The Roots Of Irish Tradition

The Roots Of Irish Tradition

Cathie Ryan Prepares for Dayton

By Khalid Moss

There is an abundance of awe-inspiring, Irish women singers/songwriters. Lucia Evans, who lives in Galway, Northern Ireland, ran away with the gold on the 2006 season of the talent show You’re A Star. Siobhan Fahey, born in Dublin, was a founding member of the Brit girl group Bananarama, and later performed with the award-winning outfit, Shakespeare’s Sister.

However, one of the most distinctive female voices in Irish Celtic music was, oddly enough, born in Detroit — which proves you don’t have to escape to the Emerald Isle to hear the voice of an angel. Motown’s most famous Celtic singer/songwriter, Cathie Ryan and her band will be joined by the Dayton Philharmonic Orchestra for a concert titled Celtic Vistas with Cathie Ryan on March 16 and 17 at 8p.m. inside the Meade Theatre of the Benjamin and Marian Schuster Performing Arts Center. The concert takes place in the midst of the nation’s St. Patrick Day celebrations.

During an informal interview, the former lead singer for Cherish the Ladies mused about the roots of her incredible gift.

“My roots in Irish music were deeply planted by my parents,” she said. “They came from Ireland to Michigan in the ‘50s and brought their music and their love of that music with them. It kept them tethered to home and the kids tethered to them. Music was, and is, very important in the Irish Diaspora. The songs, the tunes, the Irish step-dancing seem to be the glue that brings the Irish together wherever they are. It’s a big focus in every community. It brings us together socially and bonds us culturally. It is a life force.”

In the Ryan household, making music was a happy birthright.

“My dad was a singer as was his mother before him,” she recalled. “They both inspired me for different reasons. My father was a gorgeous singer. He was a tenor. He was so good. He believed in the integrity of a song. He taught me to never get in the way of a song. And my grandmother just delighted in music. She loved playing the fiddle and singing. Whenever she played or sang, she lit up. I never saw a photo of her as a child but when she sang, she became a girl again. So I always knew what she was like as a child. Music transformed her. I wanted to feel that magic, and I do whenever I sing. I carry her with me through the music.”

Ryan first gained national recognition as the lead singer for Cherish the Ladies. She said the group came together almost by accident.

“Mick Moloney noticed all the women and girls who were playing Irish music in America and decided to put a concert tour together to feature them,” she said. “The Ethnic Folk Arts Center in NYC got involved and secured grants and funding. So they whittled down the size of the group to a touring ensemble. Joanie Madden and Eileen Ivers asked me to join at that point.”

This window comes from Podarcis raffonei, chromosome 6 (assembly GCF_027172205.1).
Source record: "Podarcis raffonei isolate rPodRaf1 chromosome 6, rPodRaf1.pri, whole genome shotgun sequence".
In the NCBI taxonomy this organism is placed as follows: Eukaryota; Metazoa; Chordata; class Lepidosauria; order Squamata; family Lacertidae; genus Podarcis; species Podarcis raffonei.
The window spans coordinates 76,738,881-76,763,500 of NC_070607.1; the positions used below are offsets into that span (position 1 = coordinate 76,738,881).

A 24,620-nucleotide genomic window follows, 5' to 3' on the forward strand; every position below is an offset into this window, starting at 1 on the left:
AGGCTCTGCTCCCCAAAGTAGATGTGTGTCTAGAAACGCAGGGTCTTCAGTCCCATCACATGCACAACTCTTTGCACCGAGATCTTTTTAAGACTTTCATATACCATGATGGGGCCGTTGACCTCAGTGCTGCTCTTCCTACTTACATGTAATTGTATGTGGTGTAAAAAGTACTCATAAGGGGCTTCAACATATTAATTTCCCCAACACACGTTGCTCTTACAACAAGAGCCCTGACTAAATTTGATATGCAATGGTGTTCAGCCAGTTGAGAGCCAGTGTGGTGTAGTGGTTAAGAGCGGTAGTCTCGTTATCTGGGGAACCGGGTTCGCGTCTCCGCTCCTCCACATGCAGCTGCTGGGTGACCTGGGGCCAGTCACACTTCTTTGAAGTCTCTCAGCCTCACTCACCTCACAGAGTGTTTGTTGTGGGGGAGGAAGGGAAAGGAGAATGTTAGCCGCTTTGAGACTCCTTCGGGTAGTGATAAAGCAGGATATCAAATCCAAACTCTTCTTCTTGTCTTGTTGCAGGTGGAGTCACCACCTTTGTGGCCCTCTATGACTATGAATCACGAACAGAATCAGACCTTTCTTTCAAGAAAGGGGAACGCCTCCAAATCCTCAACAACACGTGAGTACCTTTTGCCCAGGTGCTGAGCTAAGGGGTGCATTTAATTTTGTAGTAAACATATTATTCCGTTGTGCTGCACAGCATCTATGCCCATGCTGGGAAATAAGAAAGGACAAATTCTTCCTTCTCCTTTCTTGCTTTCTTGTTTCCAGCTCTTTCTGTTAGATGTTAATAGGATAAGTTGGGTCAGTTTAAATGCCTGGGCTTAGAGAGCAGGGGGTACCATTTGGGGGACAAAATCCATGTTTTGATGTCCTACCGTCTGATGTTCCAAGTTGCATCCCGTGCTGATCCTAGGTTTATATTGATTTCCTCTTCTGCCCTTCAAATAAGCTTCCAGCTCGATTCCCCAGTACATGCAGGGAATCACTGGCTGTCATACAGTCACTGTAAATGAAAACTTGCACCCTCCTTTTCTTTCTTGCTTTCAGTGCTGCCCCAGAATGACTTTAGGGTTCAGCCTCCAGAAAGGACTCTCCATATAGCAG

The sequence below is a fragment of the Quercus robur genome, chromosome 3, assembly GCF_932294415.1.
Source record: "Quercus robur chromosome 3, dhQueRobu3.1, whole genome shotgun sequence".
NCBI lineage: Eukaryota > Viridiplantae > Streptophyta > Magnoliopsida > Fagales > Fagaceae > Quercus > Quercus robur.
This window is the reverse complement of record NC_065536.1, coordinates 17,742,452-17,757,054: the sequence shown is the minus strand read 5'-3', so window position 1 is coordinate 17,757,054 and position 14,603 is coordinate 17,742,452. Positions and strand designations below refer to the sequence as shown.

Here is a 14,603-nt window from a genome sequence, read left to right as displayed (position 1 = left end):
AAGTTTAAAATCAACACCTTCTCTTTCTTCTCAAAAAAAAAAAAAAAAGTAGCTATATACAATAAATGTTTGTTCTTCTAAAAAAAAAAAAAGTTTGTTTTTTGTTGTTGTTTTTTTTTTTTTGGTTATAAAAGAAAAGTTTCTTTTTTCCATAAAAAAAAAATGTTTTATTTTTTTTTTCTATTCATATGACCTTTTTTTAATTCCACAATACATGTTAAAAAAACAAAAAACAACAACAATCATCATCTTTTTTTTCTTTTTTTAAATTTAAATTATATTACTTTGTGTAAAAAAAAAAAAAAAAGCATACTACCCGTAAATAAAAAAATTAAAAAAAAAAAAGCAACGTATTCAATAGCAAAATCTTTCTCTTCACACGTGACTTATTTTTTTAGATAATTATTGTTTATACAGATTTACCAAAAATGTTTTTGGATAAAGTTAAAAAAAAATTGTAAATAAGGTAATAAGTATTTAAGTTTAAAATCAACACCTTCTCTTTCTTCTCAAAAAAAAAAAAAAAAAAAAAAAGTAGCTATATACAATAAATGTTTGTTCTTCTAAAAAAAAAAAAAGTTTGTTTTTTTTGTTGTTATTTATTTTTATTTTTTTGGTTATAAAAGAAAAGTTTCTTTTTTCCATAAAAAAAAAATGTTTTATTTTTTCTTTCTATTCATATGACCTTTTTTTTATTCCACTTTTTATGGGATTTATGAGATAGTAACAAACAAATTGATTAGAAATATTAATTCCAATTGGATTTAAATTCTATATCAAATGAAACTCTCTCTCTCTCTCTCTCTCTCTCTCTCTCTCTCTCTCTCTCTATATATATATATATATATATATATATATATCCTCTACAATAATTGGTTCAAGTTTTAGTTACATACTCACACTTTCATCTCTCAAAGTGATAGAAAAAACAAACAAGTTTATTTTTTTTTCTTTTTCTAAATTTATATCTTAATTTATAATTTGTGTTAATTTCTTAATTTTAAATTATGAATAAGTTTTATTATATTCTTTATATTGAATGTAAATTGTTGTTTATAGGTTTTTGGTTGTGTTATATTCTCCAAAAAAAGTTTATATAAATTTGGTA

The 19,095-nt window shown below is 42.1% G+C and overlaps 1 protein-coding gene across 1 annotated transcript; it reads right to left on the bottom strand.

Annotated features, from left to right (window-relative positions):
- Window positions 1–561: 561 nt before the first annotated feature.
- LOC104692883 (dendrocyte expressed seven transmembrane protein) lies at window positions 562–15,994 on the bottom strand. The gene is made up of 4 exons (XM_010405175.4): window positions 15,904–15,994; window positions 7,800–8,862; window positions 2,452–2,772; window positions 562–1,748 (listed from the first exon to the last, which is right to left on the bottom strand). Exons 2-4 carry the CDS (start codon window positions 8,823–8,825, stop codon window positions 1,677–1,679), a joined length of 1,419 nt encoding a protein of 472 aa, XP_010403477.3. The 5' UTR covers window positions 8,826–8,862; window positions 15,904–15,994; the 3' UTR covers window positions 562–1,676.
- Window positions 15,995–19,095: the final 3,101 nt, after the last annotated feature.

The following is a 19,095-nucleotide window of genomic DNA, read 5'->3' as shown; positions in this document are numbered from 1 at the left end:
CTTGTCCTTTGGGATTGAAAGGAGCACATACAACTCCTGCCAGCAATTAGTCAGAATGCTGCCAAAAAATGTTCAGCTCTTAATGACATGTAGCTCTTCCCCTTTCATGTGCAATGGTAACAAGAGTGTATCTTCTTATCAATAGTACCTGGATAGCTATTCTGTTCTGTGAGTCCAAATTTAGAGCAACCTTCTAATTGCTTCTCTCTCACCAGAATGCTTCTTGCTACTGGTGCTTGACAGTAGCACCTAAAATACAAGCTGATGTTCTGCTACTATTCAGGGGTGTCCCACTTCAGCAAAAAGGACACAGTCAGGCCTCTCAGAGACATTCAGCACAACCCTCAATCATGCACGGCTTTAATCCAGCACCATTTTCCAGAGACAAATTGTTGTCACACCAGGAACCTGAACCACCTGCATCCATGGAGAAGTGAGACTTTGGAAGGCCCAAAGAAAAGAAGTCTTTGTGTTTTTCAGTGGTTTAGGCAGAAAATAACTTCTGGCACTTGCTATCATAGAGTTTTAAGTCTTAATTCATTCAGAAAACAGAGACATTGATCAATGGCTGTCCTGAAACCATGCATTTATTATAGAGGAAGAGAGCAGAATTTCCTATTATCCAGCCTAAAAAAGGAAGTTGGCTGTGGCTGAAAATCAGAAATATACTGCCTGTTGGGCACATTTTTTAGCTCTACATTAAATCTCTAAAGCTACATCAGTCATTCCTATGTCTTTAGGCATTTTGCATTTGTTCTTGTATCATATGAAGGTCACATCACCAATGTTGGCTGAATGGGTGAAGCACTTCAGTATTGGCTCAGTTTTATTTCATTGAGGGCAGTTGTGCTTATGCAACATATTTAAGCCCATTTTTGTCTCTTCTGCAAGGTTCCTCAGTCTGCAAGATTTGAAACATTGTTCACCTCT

Ryan has been described as creating a deep connection with her audiences through “heartfelt storytelling and the spirit in her songs.” During her captivating performances, she forms a magical bond with her fans.

“I feel it’s a privilege to make a living at music,” she insisted. “I love to sing. I feel very blessed to sing and make music with a great band, and we get to share it with a room full of people. It’s an even exchange, we give and the audience gives. It is shared … We come into the world with a love of music and dance and story. You can see it in little kids. I don’t think we ever lose that …

“Irish music is about people and how they feel about things. It is full of life and heart and spirit. The melodies are beautiful, haunting, and the tunes are driving and robust … and the sad songs are born of our deepest longings. If our hearts are open we can’t help but respond to them … We have fun up there. Hopefully the audience does too!”

Cathie Ryan’s band includes Patsy O’Brien on guitar, Matt Mancuso on fiddle, Brian Melick on percussion and Dayton’s own Patrick Reynolds will conduct the symphony orchestra. They will be joined by the Richens/Timm Academy of Irish Dance dancers.

“Jeff Tyzic [who] is principal Pops conductor of the Rochester, Vancouver and New Jersey symphonies, charts our music. He is a gifted conductor and arranger. I love that he honors what the band and I have created within the arrangements and then expands them on the instruments of the symphony. He leaves the Irish roots intact and colors and shapes the music for the philharmonic. I can’t wait to perform with the Dayton Philharmonic, with maestro Patrick Reynolds conducting. An Irishman! It will be a great night.”

Ryan is a breath of fresh air whose “honey-pure soprano is equally at home on probing original ballads about a woman’s place in the modern world.” She is empowered the way women have never been before, and is secure about her place in the sun.

“I do not fit neatly in any box,” she said. “…There are those who think I’m not Irish because I was not born in Ireland and sing American songs too, and not American because I sing Irish music … I feel very blessed that everything that came before me has put me in the right place musically.”

Dayton Philharmonic Orchestra presents Celtic Vistas with Cathie Ryan on Friday, March 16 and 17 at 8p.m in the Schuster Center at Second and Main Streets. Single ticket prices range from $23 to $76.  For tickets or more information, call (888) 228-3630 or visit daytonphilharmonic.com.

Contact DCP freelance writer Khalid Moss at KhalidMoss@DaytonCityPaper.com

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